The following tshark command captures 500 network packets (-c 500) and saves them into a file called test.pcap (-w test.pcap):

$ tshark -c 500 -w test.pcap

Another useful parameter is -r, followed by a filename, which allows you to read and analyse a previously captured file.

Step 04 Applying filters during capturing

Tshark allows you to filter network data by capturing specific types of traffic, avoiding the creation of huge capture files. This can be done using the -f command-line parameter followed by a filter in double quotes.

The most important TCP-related field names are tcp.port, for filtering the source or the destination TCP port; tcp.srcport, for checking the TCP source port; and tcp.dstport, for checking the destination port.

Generally speaking, applying a filter after data capturing is considered more practical and versatile than filtering during the capture stage because most of the time you do not know in advance what you want to inspect. Nevertheless, using filters during network capturing can save you time and disk space and that is the main reason for using them.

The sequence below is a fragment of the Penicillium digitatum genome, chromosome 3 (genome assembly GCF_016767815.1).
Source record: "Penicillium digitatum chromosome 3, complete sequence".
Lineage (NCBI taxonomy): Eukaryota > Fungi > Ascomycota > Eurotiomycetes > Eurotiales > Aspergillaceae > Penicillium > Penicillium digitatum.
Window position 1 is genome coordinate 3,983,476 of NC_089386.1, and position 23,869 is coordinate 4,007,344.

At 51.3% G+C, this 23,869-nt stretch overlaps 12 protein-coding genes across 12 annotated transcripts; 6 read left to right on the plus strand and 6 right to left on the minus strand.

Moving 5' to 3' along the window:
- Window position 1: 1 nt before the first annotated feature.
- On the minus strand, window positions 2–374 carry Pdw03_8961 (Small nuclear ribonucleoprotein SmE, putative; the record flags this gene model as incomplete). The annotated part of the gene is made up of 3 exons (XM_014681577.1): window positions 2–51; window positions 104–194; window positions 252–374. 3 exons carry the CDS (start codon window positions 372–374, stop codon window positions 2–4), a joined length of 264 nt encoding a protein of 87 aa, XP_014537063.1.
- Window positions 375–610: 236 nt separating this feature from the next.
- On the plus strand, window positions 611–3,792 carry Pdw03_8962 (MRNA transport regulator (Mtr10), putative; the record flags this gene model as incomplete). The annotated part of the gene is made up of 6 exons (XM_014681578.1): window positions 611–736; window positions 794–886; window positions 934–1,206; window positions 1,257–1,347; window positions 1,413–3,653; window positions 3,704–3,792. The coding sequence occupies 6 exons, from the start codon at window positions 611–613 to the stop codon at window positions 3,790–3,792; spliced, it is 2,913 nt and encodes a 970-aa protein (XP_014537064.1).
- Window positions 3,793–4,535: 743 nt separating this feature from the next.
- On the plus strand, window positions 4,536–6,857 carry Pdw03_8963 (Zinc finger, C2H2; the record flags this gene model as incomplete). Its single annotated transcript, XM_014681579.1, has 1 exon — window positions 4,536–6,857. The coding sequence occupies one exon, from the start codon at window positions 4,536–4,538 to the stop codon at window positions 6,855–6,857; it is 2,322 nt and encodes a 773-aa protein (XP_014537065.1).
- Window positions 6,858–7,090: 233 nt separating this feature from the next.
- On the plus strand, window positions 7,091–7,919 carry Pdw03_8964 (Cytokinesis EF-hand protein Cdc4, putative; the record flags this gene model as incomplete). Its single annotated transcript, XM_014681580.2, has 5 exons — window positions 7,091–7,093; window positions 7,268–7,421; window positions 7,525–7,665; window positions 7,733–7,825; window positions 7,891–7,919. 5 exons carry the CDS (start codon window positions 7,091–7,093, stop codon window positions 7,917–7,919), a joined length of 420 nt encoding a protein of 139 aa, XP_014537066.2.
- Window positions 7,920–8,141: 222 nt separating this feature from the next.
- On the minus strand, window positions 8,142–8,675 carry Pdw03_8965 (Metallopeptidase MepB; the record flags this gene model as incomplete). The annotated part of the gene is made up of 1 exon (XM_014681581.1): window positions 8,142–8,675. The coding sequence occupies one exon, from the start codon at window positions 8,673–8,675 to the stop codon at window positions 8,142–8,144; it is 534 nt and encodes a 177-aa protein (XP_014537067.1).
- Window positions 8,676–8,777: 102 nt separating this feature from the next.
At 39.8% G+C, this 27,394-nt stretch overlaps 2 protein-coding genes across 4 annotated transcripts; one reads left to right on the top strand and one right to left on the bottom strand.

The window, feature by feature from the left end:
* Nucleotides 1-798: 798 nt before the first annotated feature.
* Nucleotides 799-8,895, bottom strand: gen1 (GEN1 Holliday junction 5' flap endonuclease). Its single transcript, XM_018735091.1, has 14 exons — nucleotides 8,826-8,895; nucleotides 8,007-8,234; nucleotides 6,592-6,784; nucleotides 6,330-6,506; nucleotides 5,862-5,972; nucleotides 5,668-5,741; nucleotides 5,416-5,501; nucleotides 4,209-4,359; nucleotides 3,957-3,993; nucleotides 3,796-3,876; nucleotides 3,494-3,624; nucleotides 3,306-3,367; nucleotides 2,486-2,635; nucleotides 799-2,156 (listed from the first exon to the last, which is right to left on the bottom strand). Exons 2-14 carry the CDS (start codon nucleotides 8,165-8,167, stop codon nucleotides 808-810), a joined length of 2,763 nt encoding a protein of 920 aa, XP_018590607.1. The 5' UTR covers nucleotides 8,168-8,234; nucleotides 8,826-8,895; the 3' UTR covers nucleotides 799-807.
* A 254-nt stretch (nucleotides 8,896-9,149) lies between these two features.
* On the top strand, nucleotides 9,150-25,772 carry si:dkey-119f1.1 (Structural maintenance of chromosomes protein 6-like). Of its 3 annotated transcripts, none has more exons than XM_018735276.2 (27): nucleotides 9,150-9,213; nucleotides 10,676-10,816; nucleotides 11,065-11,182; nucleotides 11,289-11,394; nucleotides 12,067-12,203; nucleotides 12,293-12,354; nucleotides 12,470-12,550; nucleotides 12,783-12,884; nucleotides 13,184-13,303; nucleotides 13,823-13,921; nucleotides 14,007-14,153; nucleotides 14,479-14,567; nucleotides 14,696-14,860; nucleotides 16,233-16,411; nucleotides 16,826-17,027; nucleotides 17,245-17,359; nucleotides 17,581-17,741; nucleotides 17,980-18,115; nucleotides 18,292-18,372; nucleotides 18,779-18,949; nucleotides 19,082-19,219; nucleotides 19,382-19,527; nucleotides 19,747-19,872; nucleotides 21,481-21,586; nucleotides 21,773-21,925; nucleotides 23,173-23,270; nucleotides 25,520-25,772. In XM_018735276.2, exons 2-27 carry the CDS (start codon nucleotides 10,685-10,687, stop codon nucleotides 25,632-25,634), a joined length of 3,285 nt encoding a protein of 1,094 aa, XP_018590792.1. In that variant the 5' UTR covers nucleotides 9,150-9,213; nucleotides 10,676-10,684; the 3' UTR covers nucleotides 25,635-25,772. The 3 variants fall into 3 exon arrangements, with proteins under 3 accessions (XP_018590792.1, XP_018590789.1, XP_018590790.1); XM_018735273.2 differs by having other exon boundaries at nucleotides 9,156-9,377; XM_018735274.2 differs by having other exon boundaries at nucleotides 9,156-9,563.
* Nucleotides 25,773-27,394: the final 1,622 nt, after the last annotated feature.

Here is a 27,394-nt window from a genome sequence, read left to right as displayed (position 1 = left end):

Remember that the filter strings should always be written in lower case.

Step 05 Applying filters after network capturing

Filters that are applied after data capturing are called Display Filters by tshark and Wireshark. You should use the -R command-line parameter followed by the Display Filter in double quotes.

The http.response.code != 404 display filter searches for HTTP traffic with a response code not equal to 404. The tcp.port == 80 && ip.src == display filter searches for TCP traffic that both uses port number 80 and comes from the IP address. If you have an error on your Display Filter, tshark will let you know by displaying an error message.

As you can easily understand, the possibilities are endless and only depend on your imagination and the problem you are trying to solve.

If you deeply understand Display Filters and have a good knowledge of TCP/IP and networks then network problems will not be a problem!

Step 06 Exporting captured data into a readable format

Imagine that you want to extract the frame number, the relative time of the frame, the source IP address, the destination IP address, the protocol of the packet and the length of the network packet from previously captured network traffic. The following tshark command will do the trick for you:

$ tshark -r login.tcpdump -T fields -e frame.number -e frame.time_relative -e ip.src -e ip.dst -e frame.protocols -e frame.len -E header=y -E quote=n -E occurrence=f